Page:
Last night I read: The democratic interface: technology, political organization, and diverging patterns of electoral representation by W. Lance Bennett, Alexandra Segerberg, and Curd B. Knüpfer. The piece was recently published in the journal of Information, Communication, and Society.
Bennett et al. argue that democracy is slipping due to the radicalization of citizens with less centric parties. More radical forms of leftist parties are unable to organize and perform in a way which appeals to the radical left. As a result, the right is able to take control of more governments bodies because it’s organization conforms to typical vertical power structures within government. Technology has the opportunity to bring more horizontal structures of power into government with more citizen participation and lower-level engagement. However, the development of this technology is very complex and runs into a lot of barriers. The technology needs to answer difficult questions like who has control and when, in order to find a balance between inclusive engagement and sharing authority. So far this type of technology has not been successful, so they technology/parties are not meeting the demands of the citizens like the radical-right parties are. Thus, the radical right parties are winning.
The arguments in the paper can be split into two investigations:
 Electoral Imabalance
The first is an investigation of self-identification of political parties in comparison to a survey that independently judges political party affiliation. Using the European Social Survey Data (ESS), a cross-national survey of european electorates, and the Chapel Hill Expert Survey, which looks at party positioning of citizens in Europe, the researchers established a baseline measure to determine where citizens lie between radical left and radical right parties, and how that compares to their self-identification. They identified political identification by asking participants to measure their party using a 1-10 scale (0-2 was radical left, 3-7 was center, 8-10 was radical right) and confirmed by comparing answers to the scale with self-identification with certain party names. They then compared this identification to party vote shares in each country. They found a substantial electoral imbalance. “The radical right is overrepresented and the radical left underrepresented in relation to citizen identification“.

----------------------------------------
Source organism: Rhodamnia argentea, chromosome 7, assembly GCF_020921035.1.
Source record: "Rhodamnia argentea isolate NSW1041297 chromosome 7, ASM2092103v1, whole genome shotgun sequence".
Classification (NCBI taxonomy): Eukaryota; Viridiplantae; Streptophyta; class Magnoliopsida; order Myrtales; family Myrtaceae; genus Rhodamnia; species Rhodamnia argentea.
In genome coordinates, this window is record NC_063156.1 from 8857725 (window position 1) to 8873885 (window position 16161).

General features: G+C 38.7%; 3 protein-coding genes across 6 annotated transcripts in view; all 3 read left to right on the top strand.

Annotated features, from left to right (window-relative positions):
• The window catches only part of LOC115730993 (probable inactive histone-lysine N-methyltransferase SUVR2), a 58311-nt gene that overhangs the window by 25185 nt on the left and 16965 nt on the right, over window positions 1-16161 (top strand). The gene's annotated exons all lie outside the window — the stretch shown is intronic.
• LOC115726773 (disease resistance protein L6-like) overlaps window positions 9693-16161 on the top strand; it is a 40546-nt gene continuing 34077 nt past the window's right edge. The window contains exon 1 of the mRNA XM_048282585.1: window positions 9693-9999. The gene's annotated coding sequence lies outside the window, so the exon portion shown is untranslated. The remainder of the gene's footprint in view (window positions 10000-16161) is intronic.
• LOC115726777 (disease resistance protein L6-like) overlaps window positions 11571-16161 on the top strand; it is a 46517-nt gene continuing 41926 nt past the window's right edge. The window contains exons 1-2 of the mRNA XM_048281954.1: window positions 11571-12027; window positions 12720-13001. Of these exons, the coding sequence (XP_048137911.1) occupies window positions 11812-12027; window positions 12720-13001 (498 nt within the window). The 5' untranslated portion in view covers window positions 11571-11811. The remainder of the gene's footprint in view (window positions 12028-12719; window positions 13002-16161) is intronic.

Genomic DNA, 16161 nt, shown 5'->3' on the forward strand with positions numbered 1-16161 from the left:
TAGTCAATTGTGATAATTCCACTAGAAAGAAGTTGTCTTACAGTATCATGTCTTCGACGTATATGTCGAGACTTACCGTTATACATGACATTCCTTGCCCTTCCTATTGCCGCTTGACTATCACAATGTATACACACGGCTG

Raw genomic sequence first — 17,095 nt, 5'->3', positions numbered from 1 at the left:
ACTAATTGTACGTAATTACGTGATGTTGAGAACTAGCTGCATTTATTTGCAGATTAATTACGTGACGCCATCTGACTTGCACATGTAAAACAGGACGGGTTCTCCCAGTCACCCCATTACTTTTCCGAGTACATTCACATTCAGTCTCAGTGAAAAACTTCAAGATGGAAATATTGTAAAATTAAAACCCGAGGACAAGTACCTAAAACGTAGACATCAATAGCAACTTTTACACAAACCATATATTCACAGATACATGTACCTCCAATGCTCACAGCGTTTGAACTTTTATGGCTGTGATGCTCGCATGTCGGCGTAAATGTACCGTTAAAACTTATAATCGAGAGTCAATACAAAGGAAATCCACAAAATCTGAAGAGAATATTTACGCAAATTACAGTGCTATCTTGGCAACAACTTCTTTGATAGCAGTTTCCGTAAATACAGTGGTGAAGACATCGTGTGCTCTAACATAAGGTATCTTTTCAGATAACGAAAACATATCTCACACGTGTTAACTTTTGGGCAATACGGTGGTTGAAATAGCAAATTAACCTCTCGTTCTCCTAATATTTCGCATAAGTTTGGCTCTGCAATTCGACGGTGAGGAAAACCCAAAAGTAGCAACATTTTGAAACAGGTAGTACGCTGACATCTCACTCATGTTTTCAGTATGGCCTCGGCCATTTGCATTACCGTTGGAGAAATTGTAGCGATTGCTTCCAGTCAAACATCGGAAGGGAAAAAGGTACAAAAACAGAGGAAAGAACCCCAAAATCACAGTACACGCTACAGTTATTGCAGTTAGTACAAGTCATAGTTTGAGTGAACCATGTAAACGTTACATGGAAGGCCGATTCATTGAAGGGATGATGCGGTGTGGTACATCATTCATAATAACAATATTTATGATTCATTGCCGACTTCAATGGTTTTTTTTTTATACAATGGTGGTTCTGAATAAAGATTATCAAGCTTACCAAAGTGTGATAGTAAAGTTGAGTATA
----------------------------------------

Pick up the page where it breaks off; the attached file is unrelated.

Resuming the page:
Bennett et al. then tried to answer why this imbalance existed. They hypothesize that “organizational and engagement preferences on the left are not matched with supply of parties offering the requisite organizational and engagement opportunities“. To prove their hypothesis they provided five counter-hypothesis and disproved four of them….
[This part really stumps me. Can you real prove your own hypothesis by disproving counterhypothesis that you just made up???]
By disproving their counterhypothesis, they claim to prove their own hypothesis that the supply of parties on the radical right are better able to meet voter demands for types of organizational engagement than parties on the left.
 Connective Parties
The second part of this paper investigates five different european parties which they define as ‘connective parties’, meaning they (1) cannot function without technology (2) engage supporters to effect party actions (3) are extensions of older connective action frameworks (Bennett & Segerberg, 2013)
[I don’t really know how this last one fits]
Bennett et al. observe these parties, which all claim to pursue “a new way of doing (party) politics”.